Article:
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Monolithic tree in a Multiuser environment

Our boss wants us to design our gui around a monolithic tree that will require queries from multiple sources to populate.

Our environment will be about 100 users pounding away, clicks on the tree nodes will require querying various tables the largest of which will be in the neighborhood of 1 million records. The users can add, change and delete the records which produce the tree nodes.

His position is that it is 'easier for the user' to navigate to the information they are interested in.

Our position is that in a multi-user environment we should minimize the data on the client at any given time due to network traffic and synchronization and data validity issues. We would like to filter off the top levels of the tree.

Please help us gather convincing arguments why this not a good idea.
Pressured Designers Send private email
Friday, May 25, 2007
 
 
1.  If done right, this could be a very clever way to give users insight into a lot of data.

2.  100 users is not a lot.

3.  A million records is not a lot.

4.  You've given no data for how 'up to date' the tree must remain.  Synchronization issues (race conditions, etc) could slow performance dramatically.

5.  Is it possible for the tree to have links from 'leaf' nodes to 'root' nodes?  If so, you can have recursive links, which would be VERY difficult to debug.
AllanL5
Friday, May 25, 2007
 
 
+1 AllanL5

Representing using a tree is a very good idea from the users point of view.  Most of the information in world of business is heirarchial.

I use trees to represent customers, suppliers, items, addresses, contacts, sub accounts etc containing tens of millions of nodes with 100s of users in my accounting software.  No problem for me because I have written my own (non-sql) database engine that can perform complicated queries on hundreds of millions of records in a jiffy.

For synchronization you can add a refresh button that will update the tree only when it is clicked not every time the data changes.  For example when a customer is created it is not immediately added to the tree.  The user has to click the refresh button to repopulate the tree.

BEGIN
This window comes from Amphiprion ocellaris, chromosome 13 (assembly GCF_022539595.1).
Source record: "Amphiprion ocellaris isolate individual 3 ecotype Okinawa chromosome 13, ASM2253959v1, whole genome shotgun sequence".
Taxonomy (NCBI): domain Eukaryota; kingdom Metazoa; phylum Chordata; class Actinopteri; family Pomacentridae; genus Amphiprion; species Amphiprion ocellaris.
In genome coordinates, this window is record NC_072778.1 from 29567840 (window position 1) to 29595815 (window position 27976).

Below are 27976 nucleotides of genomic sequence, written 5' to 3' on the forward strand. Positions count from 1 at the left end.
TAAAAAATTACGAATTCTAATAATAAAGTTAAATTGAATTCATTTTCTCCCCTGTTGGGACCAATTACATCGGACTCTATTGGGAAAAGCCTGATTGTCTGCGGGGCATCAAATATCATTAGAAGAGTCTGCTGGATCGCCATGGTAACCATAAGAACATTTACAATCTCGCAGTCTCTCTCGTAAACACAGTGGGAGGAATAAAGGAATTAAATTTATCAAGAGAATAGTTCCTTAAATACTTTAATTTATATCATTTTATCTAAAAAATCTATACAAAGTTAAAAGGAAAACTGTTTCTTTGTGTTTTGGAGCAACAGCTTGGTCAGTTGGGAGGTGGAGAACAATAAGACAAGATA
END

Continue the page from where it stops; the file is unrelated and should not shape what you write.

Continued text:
You can also populate branches or folders only when they are opened, though I don't have to do this.
Donald Duck
Friday, May 25, 2007
 
 
One word of caution: Don't populate the entire tree at once. You only need 2 levels at a time. The current level and the one below (to be able to know if you need the +/- tree expand/collapse.). If you're smart about it, you can even design your own tree that only populates nodes as they become visible.

Think about it. If the tree could potentially hold hundreds of thousands or millions of nodes, you'd be wasting a lot of time processing those million nodes that the user may not even use.

Go for the lazy approach. Only populate tree nodes as you need them.
Sgt.Sausage
Friday, May 25, 2007
 
 
To add to what Sgt Sausage said, you don't even need to have all the children of a node. For most stock trees, all you need is one child so that you can get the child indicator and then refresh the child list on open. I've used Count(Children) as the child node simply because I was already retrieving the count of children to show in the parent node.
Ron Porter Send private email
Friday, May 25, 2007
 
 
Sorry, OP. By using the lazy load approach, there's no compelling barrier to the tree design.
Mike Stockdale Send private email
Friday, May 25, 2007
 
 
Sorry, if I was unclear.

Our concern is not dynamic loading of the tree, it is that the  data that makes up the tree is constantly being updated by other users on the system. Because of this we are concerned with the network and server load in trying to keep the expanded, already loaded and visible nodes synchronized with the constantly updated tree node information on the server. Our strategy was to try and limit the amount of data on the client that has to be kept in sync to the smallest set  necessary to perform the current task. The servers in our situation are single machines also running a number of applications other than ours.